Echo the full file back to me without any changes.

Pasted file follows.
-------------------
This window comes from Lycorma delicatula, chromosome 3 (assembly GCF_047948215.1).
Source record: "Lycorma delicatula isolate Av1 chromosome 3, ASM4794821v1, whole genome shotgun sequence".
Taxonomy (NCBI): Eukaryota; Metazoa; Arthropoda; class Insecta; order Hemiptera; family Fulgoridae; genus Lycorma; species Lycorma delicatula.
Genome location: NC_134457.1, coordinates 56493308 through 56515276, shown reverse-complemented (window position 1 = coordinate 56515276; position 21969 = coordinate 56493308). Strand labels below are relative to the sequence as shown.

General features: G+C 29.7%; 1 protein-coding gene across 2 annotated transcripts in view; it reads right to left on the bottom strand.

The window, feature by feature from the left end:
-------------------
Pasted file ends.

This window comes from Lycorma delicatula, chromosome 3 (assembly GCF_047948215.1).
Source record: "Lycorma delicatula isolate Av1 chromosome 3, ASM4794821v1, whole genome shotgun sequence".
Taxonomy (NCBI): Eukaryota; Metazoa; Arthropoda; class Insecta; order Hemiptera; family Fulgoridae; genus Lycorma; species Lycorma delicatula.
Genome location: NC_134457.1, coordinates 56493308 through 56515276, shown reverse-complemented (window position 1 = coordinate 56515276; position 21969 = coordinate 56493308). Strand labels below are relative to the sequence as shown.

General features: G+C 29.7%; 1 protein-coding gene across 2 annotated transcripts in view; it reads right to left on the bottom strand.

The window, feature by feature from the left end: